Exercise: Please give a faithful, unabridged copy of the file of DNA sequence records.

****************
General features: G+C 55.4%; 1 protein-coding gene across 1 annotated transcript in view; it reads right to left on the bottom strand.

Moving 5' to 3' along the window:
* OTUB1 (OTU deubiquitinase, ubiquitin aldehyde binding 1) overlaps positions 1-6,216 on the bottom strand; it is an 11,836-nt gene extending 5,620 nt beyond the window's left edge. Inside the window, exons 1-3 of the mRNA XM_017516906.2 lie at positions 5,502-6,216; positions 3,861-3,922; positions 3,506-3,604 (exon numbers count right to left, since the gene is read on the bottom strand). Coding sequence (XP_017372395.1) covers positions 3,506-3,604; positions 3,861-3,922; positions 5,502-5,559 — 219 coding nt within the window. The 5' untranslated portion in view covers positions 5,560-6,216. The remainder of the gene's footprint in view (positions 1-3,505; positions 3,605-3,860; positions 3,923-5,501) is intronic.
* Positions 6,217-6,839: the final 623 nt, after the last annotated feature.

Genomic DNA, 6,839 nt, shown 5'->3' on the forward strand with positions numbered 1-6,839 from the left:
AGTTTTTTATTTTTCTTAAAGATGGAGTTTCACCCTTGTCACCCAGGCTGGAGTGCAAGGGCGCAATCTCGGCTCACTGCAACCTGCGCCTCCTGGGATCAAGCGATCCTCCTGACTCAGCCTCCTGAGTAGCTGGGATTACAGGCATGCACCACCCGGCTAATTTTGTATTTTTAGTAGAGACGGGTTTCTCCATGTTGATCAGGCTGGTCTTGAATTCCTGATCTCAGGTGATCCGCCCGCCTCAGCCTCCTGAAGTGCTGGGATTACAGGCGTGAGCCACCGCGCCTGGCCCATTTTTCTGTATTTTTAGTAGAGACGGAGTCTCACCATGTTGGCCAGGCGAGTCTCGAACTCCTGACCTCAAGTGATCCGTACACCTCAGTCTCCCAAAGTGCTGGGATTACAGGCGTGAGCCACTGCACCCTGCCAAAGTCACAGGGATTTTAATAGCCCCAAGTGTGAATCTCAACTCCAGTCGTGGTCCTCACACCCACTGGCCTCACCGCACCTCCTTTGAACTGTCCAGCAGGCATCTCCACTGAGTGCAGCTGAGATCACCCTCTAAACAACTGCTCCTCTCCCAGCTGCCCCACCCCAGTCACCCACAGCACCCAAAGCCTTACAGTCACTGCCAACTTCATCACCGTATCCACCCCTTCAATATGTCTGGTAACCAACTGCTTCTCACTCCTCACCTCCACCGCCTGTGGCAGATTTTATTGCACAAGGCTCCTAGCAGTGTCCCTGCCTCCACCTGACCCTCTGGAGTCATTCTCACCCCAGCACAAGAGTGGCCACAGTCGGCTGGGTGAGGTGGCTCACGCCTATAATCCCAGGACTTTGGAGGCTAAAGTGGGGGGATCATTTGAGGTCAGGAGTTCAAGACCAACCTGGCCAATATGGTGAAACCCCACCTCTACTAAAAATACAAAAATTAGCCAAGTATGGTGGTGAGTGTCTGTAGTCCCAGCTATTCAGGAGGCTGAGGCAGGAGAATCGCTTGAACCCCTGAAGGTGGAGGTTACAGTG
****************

General features: G+C 55.4%; 1 protein-coding gene across 1 annotated transcript in view; it reads right to left on the bottom strand.

Moving 5' to 3' along the window:
* OTUB1 (OTU deubiquitinase, ubiquitin aldehyde binding 1) overlaps positions 1-6,216 on the bottom strand; it is an 11,836-nt gene extending 5,620 nt beyond the window's left edge. Inside the window, exons 1-3 of the mRNA XM_017516906.2 lie at positions 5,502-6,216; positions 3,861-3,922; positions 3,506-3,604 (exon numbers count right to left, since the gene is read on the bottom strand). Coding sequence (XP_017372395.1) covers positions 3,506-3,604; positions 3,861-3,922; positions 5,502-5,559 — 219 coding nt within the window. The 5' untranslated portion in view covers positions 5,560-6,216. The remainder of the gene's footprint in view (positions 1-3,505; positions 3,605-3,860; positions 3,923-5,501) is intronic.
* Positions 6,217-6,839: the final 623 nt, after the last annotated feature.

Genomic DNA, 6,839 nt, shown 5'->3' on the forward strand with positions numbered 1-6,839 from the left:
AGTTTTTTATTTTTCTTAAAGATGGAGTTTCACCCTTGTCACCCAGGCTGGAGTGCAAGGGCGCAATCTCGGCTCACTGCAACCTGCGCCTCCTGGGATCAAGCGATCCTCCTGACTCAGCCTCCTGAGTAGCTGGGATTACAGGCATGCACCACCCGGCTAATTTTGTATTTTTAGTAGAGACGGGTTTCTCCATGTTGATCAGGCTGGTCTTGAATTCCTGATCTCAGGTGATCCGCCCGCCTCAGCCTCCTGAAGTGCTGGGATTACAGGCGTGAGCCACCGCGCCTGGCCCATTTTTCTGTATTTTTAGTAGAGACGGAGTCTCACCATGTTGGCCAGGCGAGTCTCGAACTCCTGACCTCAAGTGATCCGTACACCTCAGTCTCCCAAAGTGCTGGGATTACAGGCGTGAGCCACTGCACCCTGCCAAAGTCACAGGGATTTTAATAGCCCCAAGTGTGAATCTCAACTCCAGTCGTGGTCCTCACACCCACTGGCCTCACCGCACCTCCTTTGAACTGTCCAGCAGGCATCTCCACTGAGTGCAGCTGAGATCACCCTCTAAACAACTGCTCCTCTCCCAGCTGCCCCACCCCAGTCACCCACAGCACCCAAAGCCTTACAGTCACTGCCAACTTCATCACCGTATCCACCCCTTCAATATGTCTGGTAACCAACTGCTTCTCACTCCTCACCTCCACCGCCTGTGGCAGATTTTATTGCACAAGGCTCCTAGCAGTGTCCCTGCCTCCACCTGACCCTCTGGAGTCATTCTCACCCCAGCACAAGAGTGGCCACAGTCGGCTGGGTGAGGTGGCTCACGCCTATAATCCCAGGACTTTGGAGGCTAAAGTGGGGGGATCATTTGAGGTCAGGAGTTCAAGACCAACCTGGCCAATATGGTGAAACCCCACCTCTACTAAAAATACAAAAATTAGCCAAGTATGGTGGTGAGTGTCTGTAGTCCCAGCTATTCAGGAGGCTGAGGCAGGAGAATCGCTTGAACCCCTGAAGGTGGAGGTTACAGTG